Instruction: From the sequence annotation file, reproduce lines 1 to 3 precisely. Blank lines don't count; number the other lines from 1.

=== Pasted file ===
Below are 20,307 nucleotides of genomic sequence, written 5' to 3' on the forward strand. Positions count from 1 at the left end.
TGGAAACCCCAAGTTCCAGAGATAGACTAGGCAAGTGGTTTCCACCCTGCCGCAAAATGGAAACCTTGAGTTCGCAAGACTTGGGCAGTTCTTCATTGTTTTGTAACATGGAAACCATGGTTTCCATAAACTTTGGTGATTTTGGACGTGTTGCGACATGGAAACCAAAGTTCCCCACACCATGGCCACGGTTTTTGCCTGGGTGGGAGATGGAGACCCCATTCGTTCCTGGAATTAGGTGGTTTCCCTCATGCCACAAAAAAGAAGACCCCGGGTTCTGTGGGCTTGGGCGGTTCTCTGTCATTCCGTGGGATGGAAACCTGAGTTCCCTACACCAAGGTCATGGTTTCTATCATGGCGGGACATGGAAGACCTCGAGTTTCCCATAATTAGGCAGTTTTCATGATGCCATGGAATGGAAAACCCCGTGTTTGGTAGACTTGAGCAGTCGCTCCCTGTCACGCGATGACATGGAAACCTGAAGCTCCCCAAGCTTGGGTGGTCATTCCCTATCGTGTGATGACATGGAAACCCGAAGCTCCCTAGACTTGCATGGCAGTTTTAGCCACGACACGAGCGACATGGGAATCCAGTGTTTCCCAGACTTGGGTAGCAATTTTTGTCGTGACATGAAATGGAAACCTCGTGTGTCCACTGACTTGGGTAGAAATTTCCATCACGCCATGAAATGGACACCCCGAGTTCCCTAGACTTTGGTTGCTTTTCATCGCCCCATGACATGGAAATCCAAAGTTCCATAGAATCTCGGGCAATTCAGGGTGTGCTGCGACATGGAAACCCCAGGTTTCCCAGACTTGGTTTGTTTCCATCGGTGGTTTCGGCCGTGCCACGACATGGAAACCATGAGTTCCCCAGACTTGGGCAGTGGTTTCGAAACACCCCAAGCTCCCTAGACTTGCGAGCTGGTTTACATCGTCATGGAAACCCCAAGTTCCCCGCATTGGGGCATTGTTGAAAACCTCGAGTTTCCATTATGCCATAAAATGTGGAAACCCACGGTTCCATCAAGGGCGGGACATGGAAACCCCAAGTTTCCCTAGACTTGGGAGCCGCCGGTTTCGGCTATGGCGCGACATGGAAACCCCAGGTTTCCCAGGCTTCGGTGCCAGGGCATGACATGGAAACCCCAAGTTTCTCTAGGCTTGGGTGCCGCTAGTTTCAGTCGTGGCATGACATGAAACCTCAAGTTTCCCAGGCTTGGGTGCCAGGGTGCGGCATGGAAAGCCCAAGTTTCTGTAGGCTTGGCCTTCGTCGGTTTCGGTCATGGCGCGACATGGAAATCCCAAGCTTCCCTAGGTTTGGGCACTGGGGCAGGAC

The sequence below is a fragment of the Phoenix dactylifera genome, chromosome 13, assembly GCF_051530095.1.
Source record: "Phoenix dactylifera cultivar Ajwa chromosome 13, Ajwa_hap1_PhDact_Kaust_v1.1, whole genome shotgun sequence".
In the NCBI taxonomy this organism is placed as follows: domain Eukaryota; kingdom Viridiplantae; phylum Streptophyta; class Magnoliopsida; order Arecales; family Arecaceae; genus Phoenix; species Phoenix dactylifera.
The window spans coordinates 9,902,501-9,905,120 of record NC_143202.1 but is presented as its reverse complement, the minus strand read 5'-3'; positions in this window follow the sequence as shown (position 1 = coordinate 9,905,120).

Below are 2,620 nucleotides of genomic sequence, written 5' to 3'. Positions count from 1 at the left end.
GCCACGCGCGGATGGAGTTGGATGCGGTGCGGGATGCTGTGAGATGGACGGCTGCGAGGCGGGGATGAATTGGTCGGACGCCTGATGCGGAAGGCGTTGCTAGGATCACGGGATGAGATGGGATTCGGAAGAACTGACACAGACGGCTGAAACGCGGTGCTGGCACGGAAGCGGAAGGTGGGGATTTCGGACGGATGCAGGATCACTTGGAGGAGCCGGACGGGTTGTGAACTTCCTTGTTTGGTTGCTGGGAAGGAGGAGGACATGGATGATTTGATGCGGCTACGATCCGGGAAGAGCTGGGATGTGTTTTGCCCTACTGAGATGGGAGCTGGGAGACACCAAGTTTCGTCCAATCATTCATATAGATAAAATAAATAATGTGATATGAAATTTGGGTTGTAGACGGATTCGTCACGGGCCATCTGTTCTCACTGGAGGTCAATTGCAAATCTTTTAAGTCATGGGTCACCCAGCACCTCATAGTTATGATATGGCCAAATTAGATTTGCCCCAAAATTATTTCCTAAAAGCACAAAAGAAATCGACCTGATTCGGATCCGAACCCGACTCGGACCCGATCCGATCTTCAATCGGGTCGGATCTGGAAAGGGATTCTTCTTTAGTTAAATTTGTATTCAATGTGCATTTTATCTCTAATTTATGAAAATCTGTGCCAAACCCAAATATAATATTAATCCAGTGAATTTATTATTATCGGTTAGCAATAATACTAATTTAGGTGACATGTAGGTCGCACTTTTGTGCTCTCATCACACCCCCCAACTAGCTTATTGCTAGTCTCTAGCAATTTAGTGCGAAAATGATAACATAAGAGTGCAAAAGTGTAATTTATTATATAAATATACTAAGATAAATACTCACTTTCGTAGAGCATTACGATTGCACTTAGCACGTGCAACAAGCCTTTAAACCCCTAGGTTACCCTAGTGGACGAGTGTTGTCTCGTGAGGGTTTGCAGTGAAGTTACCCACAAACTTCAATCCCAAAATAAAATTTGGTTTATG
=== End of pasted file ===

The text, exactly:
Below are 20,307 nucleotides of genomic sequence, written 5' to 3' on the forward strand. Positions count from 1 at the left end.
TGGAAACCCCAAGTTCCAGAGATAGACTAGGCAAGTGGTTTCCACCCTGCCGCAAAATGGAAACCTTGAGTTCGCAAGACTTGGGCAGTTCTTCATTGTTTTGTAACATGGAAACCATGGTTTCCATAAACTTTGGTGATTTTGGACGTGTTGCGACATGGAAACCAAAGTTCCCCACACCATGGCCACGGTTTTTGCCTGGGTGGGAGATGGAGACCCCATTCGTTCCTGGAATTAGGTGGTTTCCCTCATGCCACAAAAAAGAAGACCCCGGGTTCTGTGGGCTTGGGCGGTTCTCTGTCATTCCGTGGGATGGAAACCTGAGTTCCCTACACCAAGGTCATGGTTTCTATCATGGCGGGACATGGAAGACCTCGAGTTTCCCATAATTAGGCAGTTTTCATGATGCCATGGAATGGAAAACCCCGTGTTTGGTAGACTTGAGCAGTCGCTCCCTGTCACGCGATGACATGGAAACCTGAAGCTCCCCAAGCTTGGGTGGTCATTCCCTATCGTGTGATGACATGGAAACCCGAAGCTCCCTAGACTTGCATGGCAGTTTTAGCCACGACACGAGCGACATGGGAATCCAGTGTTTCCCAGACTTGGGTAGCAATTTTTGTCGTGACATGAAATGGAAACCTCGTGTGTCCACTGACTTGGGTAGAAATTTCCATCACGCCATGAAATGGACACCCCGAGTTCCCTAGACTTTGGTTGCTTTTCATCGCCCCATGACATGGAAATCCAAAGTTCCATAGAATCTCGGGCAATTCAGGGTGTGCTGCGACATGGAAACCCCAGGTTTCCCAGACTTGGTTTGTTTCCATCGGTGGTTTCGGCCGTGCCACGACATGGAAACCATGAGTTCCCCAGACTTGGGCAGTGGTTTCGAAACACCCCAAGCTCCCTAGACTTGCGAGCTGGTTTACATCGTCATGGAAACCCCAAGTTCCCCGCATTGGGGCATTGTTGAAAACCTCGAGTTTCCATTATGCCATAAAATGTGGAAACCCACGGTTCCATCAAGGGCGGGACATGGAAACCCCAAGTTTCCCTAGACTTGGGAGCCGCCGGTTTCGGCTATGGCGCGACATGGAAACCCCAGGTTTCCCAGGCTTCGGTGCCAGGGCATGACATGGAAACCCCAAGTTTCTCTAGGCTTGGGTGCCGCTAGTTTCAGTCGTGGCATGACATGAAACCTCAAGTTTCCCAGGCTTGGGTGCCAGGGTGCGGCATGGAAAGCCCAAGTTTCTGTAGGCTTGGCCTTCGTCGGTTTCGGTCATGGCGCGACATGGAAATCCCAAGCTTCCCTAGGTTTGGGCACTGGGGCAGGAC

The sequence below is a fragment of the Phoenix dactylifera genome, chromosome 13, assembly GCF_051530095.1.